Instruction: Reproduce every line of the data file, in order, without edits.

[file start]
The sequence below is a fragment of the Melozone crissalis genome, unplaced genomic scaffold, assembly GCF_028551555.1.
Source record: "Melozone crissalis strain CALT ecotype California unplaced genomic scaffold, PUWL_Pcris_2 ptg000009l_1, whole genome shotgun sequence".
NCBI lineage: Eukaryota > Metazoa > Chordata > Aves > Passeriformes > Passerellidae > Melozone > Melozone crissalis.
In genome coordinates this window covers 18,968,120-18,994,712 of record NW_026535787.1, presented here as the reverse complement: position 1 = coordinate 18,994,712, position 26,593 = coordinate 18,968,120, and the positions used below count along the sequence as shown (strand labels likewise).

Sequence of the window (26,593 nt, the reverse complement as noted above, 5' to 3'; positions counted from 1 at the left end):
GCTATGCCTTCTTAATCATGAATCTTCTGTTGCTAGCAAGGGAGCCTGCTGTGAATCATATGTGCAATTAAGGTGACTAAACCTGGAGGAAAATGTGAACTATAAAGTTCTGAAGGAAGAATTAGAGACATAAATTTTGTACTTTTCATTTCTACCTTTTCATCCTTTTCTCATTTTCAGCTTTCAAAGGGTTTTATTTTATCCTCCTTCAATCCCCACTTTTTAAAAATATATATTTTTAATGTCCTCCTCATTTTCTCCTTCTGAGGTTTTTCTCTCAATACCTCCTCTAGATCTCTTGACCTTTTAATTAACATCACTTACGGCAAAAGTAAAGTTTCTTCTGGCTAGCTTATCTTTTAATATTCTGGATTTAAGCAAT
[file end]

The sequence below is a fragment of the Melozone crissalis genome, unplaced genomic scaffold, assembly GCF_028551555.1.
Source record: "Melozone crissalis strain CALT ecotype California unplaced genomic scaffold, PUWL_Pcris_2 ptg000009l_1, whole genome shotgun sequence".
NCBI lineage: Eukaryota > Metazoa > Chordata > Aves > Passeriformes > Passerellidae > Melozone > Melozone crissalis.
In genome coordinates this window covers 18,968,120-18,994,712 of record NW_026535787.1, presented here as the reverse complement: position 1 = coordinate 18,994,712, position 26,593 = coordinate 18,968,120, and the positions used below count along the sequence as shown (strand labels likewise).

Sequence of the window (26,593 nt, the reverse complement as noted above, 5' to 3'; positions counted from 1 at the left end):
GCTATGCCTTCTTAATCATGAATCTTCTGTTGCTAGCAAGGGAGCCTGCTGTGAATCATATGTGCAATTAAGGTGACTAAACCTGGAGGAAAATGTGAACTATAAAGTTCTGAAGGAAGAATTAGAGACATAAATTTTGTACTTTTCATTTCTACCTTTTCATCCTTTTCTCATTTTCAGCTTTCAAAGGGTTTTATTTTATCCTCCTTCAATCCCCACTTTTTAAAAATATATATTTTTAATGTCCTCCTCATTTTCTCCTTCTGAGGTTTTTCTCTCAATACCTCCTCTAGATCTCTTGACCTTTTAATTAACATCACTTACGGCAAAAGTAAAGTTTCTTCTGGCTAGCTTATCTTTTAATATTCTGGATTTAAGCAAT